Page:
chino Hills

Members of Calvary Chapel, a megachurch in Chino Hills, are guilty of oversharing at school board meetings and have been accused of forcing their religion on others.

With a majority of school board members steadfastly religious Calvary Chapel members, it may not be shocking to see how frequently they bring religion into not only the school’s politics, but to the school curriculum and daily activities as well.

The Chino Valley Unified School District is currently facing a lawsuit for implementing prayer during school announcements and sporting activities. The lawsuit was filed by Freedom From Religion Foundation in November 2013, pairing with a number of unnamed parents and students. The pastor for the Calvary Church, Jack Hibbs, has revealed himself to be highly active in terms of politics and religious liberty for Christians.

3/5 Board Members attend Calvary Church

Not only did the late board president, James Na, participate in the evangelical church, but other board members are well-known members as well. In September 2013, the nonprofit atheist group Freedom From Religion Foundation received complaints from parents and students who are concerned with the way the school is proselytizing religion throughout the day. The FFRA sent a letter to the board alerting them that their behavior is against federal law.

A month later, Andrew Cruz, the current VP of the school board responded with a quote from the Bible section 1 Corinthians.

James Na, at a January 2014 meeting, encouraged others to give themselves over to God, and find him. Many parents were offended and upset.

Line Blurring Between School and Religion

Over the past year, the high court reached the decision that councils can begin their meetings with Christian prayer, something that has in the past been banned. Calvary Chapel has taken these inconsistent decisions to mean they can bring religion into their schools. In 2013, Mississippi forced the schools to enforce policies to use prayer during intercom announcements, sports and assemblies. In 2014, the Texas State Board of Education released textbooks that inflated the influence biblical figures had on the Founding Fathers.

In 2010, when the Chino District was down $30 million and removing courses, they implemented a Bible course. The teachers and members of the church donated $4,326 for 75 textbooks titled The Bible and Its Influence. Hibbs dismissed concerns about the Bible class, which many parents felt endorsed children towards the Christian faith. He said, “We’re talking about bringing back the Bible. We’re going back to our roots. The first educational book at Harvard and Yale was the Bible.” One parent and community member, Cherie Pondoff, said she’s “concerned that it’s anti-God anything nowadays, and I feel like our youth don’t have moral teaching or foundation.” The school board unanimously approved of the course, though many parents felt it was unfair “that taxpayers are being forced to continue funding an elective that should never have been allowed to begin with, with such an unacceptably low enrollment, while our budget crisis is forcing the elimination of classes and programs and putting our students at an extreme disadvantage with incredibly high class sizes,” according to the parent of 2 students, noting the few children that had signed up for the class.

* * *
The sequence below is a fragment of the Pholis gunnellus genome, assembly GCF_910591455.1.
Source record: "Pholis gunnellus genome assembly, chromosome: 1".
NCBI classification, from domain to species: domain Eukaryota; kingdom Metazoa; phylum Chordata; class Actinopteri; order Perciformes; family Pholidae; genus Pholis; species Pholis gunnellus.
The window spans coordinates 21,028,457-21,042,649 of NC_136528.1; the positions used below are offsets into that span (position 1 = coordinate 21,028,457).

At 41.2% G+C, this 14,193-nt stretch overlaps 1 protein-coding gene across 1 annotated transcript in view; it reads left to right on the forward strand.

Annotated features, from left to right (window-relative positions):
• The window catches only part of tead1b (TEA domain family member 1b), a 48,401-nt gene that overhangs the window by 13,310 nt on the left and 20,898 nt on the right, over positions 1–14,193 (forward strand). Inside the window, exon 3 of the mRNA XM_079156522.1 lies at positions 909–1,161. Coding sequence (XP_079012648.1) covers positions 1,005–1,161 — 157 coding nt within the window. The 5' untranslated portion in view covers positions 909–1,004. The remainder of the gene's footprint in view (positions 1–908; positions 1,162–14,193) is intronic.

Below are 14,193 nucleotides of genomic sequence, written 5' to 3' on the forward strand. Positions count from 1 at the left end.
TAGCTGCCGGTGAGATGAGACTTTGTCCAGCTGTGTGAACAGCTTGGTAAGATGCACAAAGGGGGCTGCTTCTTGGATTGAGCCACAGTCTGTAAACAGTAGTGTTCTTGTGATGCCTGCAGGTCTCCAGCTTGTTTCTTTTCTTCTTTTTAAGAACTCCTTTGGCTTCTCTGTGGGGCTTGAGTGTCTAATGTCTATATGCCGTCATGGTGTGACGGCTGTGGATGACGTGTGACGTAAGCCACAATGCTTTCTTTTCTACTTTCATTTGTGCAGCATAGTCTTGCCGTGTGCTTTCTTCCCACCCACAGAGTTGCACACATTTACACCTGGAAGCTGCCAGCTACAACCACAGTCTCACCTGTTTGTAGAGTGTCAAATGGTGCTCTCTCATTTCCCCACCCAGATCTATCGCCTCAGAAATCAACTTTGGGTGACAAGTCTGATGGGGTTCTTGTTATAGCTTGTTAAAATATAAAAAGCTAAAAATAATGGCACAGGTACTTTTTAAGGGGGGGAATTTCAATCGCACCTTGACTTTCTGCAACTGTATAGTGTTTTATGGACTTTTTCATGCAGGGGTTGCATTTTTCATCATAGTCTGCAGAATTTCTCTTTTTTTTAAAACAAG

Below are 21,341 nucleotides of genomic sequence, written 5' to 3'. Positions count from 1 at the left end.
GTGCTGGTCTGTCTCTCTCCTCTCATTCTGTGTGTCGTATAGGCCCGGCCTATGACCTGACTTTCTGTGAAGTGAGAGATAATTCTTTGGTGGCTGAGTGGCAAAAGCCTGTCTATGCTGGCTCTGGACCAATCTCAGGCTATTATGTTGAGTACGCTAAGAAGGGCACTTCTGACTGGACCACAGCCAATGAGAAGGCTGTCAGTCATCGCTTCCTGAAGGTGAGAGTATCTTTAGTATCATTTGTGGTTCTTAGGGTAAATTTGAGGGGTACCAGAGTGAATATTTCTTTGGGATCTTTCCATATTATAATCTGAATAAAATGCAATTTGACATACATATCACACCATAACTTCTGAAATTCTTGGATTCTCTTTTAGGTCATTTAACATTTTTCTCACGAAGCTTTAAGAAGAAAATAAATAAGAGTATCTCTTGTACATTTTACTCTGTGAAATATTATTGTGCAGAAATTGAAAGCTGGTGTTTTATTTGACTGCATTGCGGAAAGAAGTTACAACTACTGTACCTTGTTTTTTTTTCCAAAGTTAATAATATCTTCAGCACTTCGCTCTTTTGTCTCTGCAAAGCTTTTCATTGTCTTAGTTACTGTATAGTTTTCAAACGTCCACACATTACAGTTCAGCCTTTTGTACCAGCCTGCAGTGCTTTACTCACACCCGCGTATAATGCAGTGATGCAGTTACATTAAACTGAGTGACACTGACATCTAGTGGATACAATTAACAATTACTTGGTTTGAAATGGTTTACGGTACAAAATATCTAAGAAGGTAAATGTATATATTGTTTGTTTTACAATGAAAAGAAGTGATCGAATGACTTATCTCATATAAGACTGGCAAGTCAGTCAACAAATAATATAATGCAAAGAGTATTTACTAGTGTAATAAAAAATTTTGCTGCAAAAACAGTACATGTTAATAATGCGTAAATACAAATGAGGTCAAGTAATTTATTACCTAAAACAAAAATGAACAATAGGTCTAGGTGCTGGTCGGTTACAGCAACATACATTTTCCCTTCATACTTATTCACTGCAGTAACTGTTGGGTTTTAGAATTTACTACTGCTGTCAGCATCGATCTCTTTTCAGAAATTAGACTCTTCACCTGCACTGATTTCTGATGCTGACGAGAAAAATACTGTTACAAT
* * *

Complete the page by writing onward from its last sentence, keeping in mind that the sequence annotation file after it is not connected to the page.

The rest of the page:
Pastor Puts His Hand In Religion

In spite of the requirement that churches refrain from endorsing political campaigns and making statements on the matters, Pastor Hibbs has frequently promoted not only presidential candidates but school board candidates. He promoted for James Na during his run, and has promoted Cruz during his school board election and endorsed Sylvia Orozoco. The way he operates is inviting the candidate to attend the sermon, and announcing the illegality of endorsing anyone during the service “behind the pulpit.” He’d then step from behind the pulpit, “bless the candidate and say how great he or she is and that I’m voting for them, and then go back behind the pulpit,” he said. In spite of the complaints the Internal Revenue Service has received, nothing has been done. He adds that “every time we do these endorsements, that candidate has won.”

Lawsuit

Many parents have signed onto the lawsuit against the school to stop the prayer in Chino Valley schools, accusing the board of trying to convert the students toward Christianity. Michael Anderson, one of the few named parents, said that “they are so unbelievably over the top with praying and proselytizing and it’s inappropriate. The most insulting thing to me is that the board pushes dogma on everyone else in the community, and they’re not being inclusive of everyone’s beliefs.” The school board is supported by the Pacific Justice Institute, a nonprofit conservative Christian law firm named by the Southern Poverty Law as a hate group since 2014.

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